Regulators in Australia have dropped initial proposals that could have banned the introduction of on-site lithium-ion battery storage in homes.
The potential ban came to light earlier this year when Standards Australia launched consultations into draft fire safety regulations for the use of lithium-based batteries.
However, following talks with industry and government leaders, Standards Australia has now confirmed “provisions contained in the draft installation standard related to residential building regulation, beyond product placement, will be removed”.
Instead, Standards Australia said industry and government would work together to draw up new proposals for “appropriate building requirements that recognise current installation practices for battery systems that meet the international product standards”.
Australia’s Clean Energy Council (CEC) welcomed the move, which it said dropped a proposal that would have been “overly restrictive and require batteries to be installed outside of a house”.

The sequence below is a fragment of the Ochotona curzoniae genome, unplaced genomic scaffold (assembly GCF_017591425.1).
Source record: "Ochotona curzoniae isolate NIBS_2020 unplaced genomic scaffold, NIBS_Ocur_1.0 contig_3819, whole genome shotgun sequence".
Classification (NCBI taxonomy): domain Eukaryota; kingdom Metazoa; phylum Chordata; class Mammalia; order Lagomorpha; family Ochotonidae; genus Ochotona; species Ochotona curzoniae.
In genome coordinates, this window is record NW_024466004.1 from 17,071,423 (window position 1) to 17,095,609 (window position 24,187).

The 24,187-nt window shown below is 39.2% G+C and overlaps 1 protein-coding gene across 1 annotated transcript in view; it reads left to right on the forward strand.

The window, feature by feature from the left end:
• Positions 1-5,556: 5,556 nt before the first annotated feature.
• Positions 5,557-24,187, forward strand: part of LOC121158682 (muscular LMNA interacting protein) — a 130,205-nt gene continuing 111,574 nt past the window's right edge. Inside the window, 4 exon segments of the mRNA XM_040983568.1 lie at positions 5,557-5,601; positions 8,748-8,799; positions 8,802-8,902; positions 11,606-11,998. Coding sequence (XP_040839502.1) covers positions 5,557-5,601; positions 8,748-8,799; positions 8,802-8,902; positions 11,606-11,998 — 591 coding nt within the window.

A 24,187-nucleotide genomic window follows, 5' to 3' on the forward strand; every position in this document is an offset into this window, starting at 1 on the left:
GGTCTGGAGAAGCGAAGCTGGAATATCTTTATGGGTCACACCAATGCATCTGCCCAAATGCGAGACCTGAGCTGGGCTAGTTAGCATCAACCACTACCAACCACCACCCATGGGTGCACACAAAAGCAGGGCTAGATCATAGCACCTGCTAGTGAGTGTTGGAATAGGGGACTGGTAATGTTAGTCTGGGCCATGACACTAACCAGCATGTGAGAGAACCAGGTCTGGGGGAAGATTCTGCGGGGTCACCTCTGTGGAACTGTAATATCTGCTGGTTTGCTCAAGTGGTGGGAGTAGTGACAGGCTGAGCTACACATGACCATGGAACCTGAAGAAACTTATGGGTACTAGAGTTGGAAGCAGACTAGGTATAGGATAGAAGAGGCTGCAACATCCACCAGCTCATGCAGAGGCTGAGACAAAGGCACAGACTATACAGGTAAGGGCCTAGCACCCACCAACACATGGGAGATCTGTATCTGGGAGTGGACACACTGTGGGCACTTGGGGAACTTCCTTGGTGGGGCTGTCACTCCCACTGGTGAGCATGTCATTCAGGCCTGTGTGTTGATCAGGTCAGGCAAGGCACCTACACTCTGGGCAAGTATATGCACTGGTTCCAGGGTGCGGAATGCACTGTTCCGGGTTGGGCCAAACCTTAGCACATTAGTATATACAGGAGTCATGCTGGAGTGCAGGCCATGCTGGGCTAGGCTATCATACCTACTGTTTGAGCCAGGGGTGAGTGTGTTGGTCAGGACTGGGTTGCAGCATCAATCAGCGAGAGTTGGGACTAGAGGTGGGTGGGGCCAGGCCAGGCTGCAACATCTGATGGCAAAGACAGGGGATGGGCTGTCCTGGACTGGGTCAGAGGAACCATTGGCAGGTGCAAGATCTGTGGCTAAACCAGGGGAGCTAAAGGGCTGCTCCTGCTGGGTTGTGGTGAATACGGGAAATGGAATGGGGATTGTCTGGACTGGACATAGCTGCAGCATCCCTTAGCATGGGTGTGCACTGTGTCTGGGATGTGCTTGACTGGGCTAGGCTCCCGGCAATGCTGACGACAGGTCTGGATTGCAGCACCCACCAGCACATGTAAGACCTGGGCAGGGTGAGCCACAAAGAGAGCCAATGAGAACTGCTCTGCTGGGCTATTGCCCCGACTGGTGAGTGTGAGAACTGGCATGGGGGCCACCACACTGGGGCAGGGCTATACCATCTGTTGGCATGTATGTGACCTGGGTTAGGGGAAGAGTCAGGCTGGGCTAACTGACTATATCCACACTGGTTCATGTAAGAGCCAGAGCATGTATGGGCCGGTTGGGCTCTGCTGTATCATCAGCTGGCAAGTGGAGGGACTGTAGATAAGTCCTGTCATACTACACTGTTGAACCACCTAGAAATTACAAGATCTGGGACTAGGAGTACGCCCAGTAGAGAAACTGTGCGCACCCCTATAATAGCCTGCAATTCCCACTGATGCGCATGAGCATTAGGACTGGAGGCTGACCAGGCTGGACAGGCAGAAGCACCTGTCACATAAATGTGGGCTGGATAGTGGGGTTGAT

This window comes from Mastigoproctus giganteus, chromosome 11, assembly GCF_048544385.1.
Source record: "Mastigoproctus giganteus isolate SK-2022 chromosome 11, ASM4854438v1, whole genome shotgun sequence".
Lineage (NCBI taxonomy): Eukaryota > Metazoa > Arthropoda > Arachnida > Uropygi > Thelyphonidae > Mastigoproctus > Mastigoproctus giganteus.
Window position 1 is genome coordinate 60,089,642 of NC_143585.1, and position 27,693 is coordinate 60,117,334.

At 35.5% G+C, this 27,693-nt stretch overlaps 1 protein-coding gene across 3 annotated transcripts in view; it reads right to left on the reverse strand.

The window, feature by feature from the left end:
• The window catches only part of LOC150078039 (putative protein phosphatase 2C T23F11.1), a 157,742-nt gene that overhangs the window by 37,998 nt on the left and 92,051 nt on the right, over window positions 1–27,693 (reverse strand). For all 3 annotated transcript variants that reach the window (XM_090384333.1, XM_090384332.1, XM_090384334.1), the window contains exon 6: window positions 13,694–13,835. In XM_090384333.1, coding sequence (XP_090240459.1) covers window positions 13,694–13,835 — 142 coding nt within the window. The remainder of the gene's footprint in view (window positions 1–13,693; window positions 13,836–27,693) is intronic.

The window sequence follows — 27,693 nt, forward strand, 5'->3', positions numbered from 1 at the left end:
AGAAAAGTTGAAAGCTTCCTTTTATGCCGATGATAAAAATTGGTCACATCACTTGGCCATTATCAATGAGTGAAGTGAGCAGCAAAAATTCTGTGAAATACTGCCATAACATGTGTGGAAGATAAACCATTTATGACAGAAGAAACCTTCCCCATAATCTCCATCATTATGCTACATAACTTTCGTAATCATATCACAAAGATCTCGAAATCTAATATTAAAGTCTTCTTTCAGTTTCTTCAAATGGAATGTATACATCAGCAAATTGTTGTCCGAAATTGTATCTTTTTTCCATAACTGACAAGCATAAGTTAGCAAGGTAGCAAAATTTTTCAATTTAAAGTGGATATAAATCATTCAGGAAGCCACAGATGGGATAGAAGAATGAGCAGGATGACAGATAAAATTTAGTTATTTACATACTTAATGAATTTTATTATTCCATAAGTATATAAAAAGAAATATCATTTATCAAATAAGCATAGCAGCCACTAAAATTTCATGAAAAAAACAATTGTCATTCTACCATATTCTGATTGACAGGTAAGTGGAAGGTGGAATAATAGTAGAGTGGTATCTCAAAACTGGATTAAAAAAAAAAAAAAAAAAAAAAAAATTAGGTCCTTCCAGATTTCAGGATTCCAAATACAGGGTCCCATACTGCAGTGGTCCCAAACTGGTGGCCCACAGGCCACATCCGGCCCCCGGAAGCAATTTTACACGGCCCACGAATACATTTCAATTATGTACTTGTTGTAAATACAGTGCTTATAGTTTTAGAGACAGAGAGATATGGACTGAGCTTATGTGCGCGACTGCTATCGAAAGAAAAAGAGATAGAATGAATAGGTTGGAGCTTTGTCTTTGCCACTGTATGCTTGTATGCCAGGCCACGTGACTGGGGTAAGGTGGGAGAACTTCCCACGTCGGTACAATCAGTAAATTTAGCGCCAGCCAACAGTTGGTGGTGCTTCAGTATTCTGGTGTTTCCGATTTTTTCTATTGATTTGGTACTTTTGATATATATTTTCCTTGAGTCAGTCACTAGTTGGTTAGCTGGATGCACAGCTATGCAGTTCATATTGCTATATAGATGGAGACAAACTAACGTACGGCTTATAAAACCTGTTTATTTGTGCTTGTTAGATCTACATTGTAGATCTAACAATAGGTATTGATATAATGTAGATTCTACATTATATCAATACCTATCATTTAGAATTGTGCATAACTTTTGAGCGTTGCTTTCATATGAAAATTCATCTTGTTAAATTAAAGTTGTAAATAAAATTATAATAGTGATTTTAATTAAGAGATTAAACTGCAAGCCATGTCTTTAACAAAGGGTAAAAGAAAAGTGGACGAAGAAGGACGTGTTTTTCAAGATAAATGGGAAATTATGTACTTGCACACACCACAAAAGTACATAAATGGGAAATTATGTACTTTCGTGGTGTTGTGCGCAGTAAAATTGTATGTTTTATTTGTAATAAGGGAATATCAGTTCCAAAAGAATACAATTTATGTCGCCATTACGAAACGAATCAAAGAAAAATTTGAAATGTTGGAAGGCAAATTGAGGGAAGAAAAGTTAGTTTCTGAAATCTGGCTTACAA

CEC’s executive general manager of installation integrity Sandy Atkins (pictured) said the decision “will shift the primary responsibility for product safety on to the product manufacturers instead of installers”.
“The decision to review this requirement is an important one for the future of the Australian consumer storage industry,” Atkins added. “While consumer safety is paramount for the industry, such requirements are unnecessary if battery units meet appropriate international product standards and are installed by an accredited installer.”
There are no current Standards Australia regulations for in-home battery installations in the country.